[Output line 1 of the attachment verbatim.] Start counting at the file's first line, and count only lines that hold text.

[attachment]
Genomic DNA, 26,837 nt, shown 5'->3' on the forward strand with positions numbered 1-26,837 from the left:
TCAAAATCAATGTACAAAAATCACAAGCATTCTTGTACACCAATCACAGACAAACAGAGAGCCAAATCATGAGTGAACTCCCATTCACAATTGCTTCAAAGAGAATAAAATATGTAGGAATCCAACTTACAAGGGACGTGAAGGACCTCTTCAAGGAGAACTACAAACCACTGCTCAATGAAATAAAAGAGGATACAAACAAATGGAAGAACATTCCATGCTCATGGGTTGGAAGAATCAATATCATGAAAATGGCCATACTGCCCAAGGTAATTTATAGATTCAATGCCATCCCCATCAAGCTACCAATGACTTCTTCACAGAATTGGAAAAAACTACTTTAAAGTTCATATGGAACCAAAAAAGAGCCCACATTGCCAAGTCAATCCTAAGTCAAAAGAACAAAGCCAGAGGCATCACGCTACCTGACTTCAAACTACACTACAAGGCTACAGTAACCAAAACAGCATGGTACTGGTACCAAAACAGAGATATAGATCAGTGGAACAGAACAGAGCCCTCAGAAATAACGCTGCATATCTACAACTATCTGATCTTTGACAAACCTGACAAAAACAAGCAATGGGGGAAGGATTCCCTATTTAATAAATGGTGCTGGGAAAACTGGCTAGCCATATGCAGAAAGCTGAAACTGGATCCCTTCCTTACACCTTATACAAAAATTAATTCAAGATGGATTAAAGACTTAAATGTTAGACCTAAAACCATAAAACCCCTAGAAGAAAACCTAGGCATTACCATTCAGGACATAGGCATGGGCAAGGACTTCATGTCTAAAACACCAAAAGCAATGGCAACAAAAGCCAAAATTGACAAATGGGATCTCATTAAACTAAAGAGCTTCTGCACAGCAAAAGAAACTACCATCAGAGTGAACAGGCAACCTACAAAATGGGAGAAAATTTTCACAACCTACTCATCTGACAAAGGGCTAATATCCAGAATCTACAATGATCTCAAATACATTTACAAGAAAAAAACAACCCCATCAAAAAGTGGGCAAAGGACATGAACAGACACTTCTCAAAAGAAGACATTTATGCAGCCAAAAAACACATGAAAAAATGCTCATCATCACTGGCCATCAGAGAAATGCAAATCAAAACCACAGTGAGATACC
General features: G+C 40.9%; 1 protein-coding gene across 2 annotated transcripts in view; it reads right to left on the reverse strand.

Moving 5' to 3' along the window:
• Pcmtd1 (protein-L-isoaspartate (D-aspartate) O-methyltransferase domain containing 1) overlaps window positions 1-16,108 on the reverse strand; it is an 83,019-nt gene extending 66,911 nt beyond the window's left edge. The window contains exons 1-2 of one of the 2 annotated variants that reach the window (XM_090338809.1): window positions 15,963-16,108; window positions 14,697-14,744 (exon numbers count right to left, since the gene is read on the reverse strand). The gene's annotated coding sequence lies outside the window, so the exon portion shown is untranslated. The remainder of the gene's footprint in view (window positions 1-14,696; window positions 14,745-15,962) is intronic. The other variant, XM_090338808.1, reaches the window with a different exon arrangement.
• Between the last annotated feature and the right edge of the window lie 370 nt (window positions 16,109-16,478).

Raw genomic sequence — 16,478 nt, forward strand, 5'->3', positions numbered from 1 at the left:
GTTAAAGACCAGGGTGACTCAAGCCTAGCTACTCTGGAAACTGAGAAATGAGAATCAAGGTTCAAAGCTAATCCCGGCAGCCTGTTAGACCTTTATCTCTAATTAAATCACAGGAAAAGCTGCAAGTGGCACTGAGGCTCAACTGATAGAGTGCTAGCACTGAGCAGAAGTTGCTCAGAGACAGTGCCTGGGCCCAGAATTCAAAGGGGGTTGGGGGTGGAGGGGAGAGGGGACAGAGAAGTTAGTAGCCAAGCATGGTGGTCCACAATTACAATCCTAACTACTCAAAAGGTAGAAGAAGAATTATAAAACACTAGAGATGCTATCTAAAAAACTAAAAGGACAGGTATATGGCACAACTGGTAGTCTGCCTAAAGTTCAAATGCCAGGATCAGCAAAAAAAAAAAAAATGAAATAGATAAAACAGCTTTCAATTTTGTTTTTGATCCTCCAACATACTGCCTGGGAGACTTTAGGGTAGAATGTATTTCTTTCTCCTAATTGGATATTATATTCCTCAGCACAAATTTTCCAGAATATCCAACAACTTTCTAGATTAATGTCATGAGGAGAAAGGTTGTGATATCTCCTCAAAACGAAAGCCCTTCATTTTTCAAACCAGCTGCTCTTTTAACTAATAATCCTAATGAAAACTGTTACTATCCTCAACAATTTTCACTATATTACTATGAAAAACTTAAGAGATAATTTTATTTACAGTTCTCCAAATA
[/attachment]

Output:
Genomic DNA, 26,837 nt, shown 5'->3' on the forward strand with positions numbered 1-26,837 from the left: